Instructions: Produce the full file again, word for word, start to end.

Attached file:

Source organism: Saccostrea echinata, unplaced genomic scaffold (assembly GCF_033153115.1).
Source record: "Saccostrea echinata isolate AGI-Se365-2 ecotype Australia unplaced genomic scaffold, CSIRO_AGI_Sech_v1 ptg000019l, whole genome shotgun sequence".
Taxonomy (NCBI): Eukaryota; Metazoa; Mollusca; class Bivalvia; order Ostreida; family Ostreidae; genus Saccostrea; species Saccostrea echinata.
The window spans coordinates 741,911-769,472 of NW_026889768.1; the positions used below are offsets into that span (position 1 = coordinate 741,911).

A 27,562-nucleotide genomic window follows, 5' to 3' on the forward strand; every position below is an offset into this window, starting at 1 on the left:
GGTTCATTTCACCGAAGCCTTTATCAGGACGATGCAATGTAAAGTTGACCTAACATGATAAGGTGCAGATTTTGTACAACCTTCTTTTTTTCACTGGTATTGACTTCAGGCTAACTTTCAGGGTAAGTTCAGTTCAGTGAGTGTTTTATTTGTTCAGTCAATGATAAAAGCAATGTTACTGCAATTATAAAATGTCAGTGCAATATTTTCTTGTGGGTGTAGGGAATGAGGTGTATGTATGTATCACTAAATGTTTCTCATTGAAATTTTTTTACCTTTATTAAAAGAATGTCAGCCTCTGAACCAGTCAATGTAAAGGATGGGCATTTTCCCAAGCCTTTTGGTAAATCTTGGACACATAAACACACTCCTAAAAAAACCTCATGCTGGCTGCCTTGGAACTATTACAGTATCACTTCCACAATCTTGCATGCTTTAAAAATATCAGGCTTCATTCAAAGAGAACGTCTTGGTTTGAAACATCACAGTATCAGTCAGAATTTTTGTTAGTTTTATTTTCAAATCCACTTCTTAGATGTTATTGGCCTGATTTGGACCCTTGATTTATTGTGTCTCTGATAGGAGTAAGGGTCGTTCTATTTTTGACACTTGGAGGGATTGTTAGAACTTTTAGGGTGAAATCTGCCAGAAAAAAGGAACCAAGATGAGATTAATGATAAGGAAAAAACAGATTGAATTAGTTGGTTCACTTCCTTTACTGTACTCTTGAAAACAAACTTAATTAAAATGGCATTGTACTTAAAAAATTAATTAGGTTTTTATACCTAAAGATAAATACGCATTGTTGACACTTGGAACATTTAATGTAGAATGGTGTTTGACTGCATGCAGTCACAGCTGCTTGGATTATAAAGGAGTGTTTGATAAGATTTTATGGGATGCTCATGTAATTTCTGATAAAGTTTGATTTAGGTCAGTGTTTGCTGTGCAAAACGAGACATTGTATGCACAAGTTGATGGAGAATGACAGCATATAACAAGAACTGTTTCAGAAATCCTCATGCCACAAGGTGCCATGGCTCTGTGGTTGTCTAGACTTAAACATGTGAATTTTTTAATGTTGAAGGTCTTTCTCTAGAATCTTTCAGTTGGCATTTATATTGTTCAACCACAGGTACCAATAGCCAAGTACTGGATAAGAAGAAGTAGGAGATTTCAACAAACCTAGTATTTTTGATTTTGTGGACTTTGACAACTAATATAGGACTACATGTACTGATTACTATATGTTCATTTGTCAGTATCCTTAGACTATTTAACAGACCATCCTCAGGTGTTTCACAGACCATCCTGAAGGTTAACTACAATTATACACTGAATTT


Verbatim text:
Source organism: Saccostrea echinata, unplaced genomic scaffold (assembly GCF_033153115.1).
Source record: "Saccostrea echinata isolate AGI-Se365-2 ecotype Australia unplaced genomic scaffold, CSIRO_AGI_Sech_v1 ptg000019l, whole genome shotgun sequence".
Taxonomy (NCBI): Eukaryota; Metazoa; Mollusca; class Bivalvia; order Ostreida; family Ostreidae; genus Saccostrea; species Saccostrea echinata.
The window spans coordinates 741,911-769,472 of NW_026889768.1; the positions used below are offsets into that span (position 1 = coordinate 741,911).

A 27,562-nucleotide genomic window follows, 5' to 3' on the forward strand; every position below is an offset into this window, starting at 1 on the left:
GGTTCATTTCACCGAAGCCTTTATCAGGACGATGCAATGTAAAGTTGACCTAACATGATAAGGTGCAGATTTTGTACAACCTTCTTTTTTTCACTGGTATTGACTTCAGGCTAACTTTCAGGGTAAGTTCAGTTCAGTGAGTGTTTTATTTGTTCAGTCAATGATAAAAGCAATGTTACTGCAATTATAAAATGTCAGTGCAATATTTTCTTGTGGGTGTAGGGAATGAGGTGTATGTATGTATCACTAAATGTTTCTCATTGAAATTTTTTTACCTTTATTAAAAGAATGTCAGCCTCTGAACCAGTCAATGTAAAGGATGGGCATTTTCCCAAGCCTTTTGGTAAATCTTGGACACATAAACACACTCCTAAAAAAACCTCATGCTGGCTGCCTTGGAACTATTACAGTATCACTTCCACAATCTTGCATGCTTTAAAAATATCAGGCTTCATTCAAAGAGAACGTCTTGGTTTGAAACATCACAGTATCAGTCAGAATTTTTGTTAGTTTTATTTTCAAATCCACTTCTTAGATGTTATTGGCCTGATTTGGACCCTTGATTTATTGTGTCTCTGATAGGAGTAAGGGTCGTTCTATTTTTGACACTTGGAGGGATTGTTAGAACTTTTAGGGTGAAATCTGCCAGAAAAAAGGAACCAAGATGAGATTAATGATAAGGAAAAAACAGATTGAATTAGTTGGTTCACTTCCTTTACTGTACTCTTGAAAACAAACTTAATTAAAATGGCATTGTACTTAAAAAATTAATTAGGTTTTTATACCTAAAGATAAATACGCATTGTTGACACTTGGAACATTTAATGTAGAATGGTGTTTGACTGCATGCAGTCACAGCTGCTTGGATTATAAAGGAGTGTTTGATAAGATTTTATGGGATGCTCATGTAATTTCTGATAAAGTTTGATTTAGGTCAGTGTTTGCTGTGCAAAACGAGACATTGTATGCACAAGTTGATGGAGAATGACAGCATATAACAAGAACTGTTTCAGAAATCCTCATGCCACAAGGTGCCATGGCTCTGTGGTTGTCTAGACTTAAACATGTGAATTTTTTAATGTTGAAGGTCTTTCTCTAGAATCTTTCAGTTGGCATTTATATTGTTCAACCACAGGTACCAATAGCCAAGTACTGGATAAGAAGAAGTAGGAGATTTCAACAAACCTAGTATTTTTGATTTTGTGGACTTTGACAACTAATATAGGACTACATGTACTGATTACTATATGTTCATTTGTCAGTATCCTTAGACTATTTAACAGACCATCCTCAGGTGTTTCACAGACCATCCTGAAGGTTAACTACAATTATACACTGAATTT